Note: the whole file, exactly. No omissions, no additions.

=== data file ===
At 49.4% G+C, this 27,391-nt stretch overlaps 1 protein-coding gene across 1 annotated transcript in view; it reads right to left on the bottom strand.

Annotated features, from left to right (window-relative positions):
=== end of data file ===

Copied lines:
At 49.4% G+C, this 27,391-nt stretch overlaps 1 protein-coding gene across 1 annotated transcript in view; it reads right to left on the bottom strand.

Annotated features, from left to right (window-relative positions):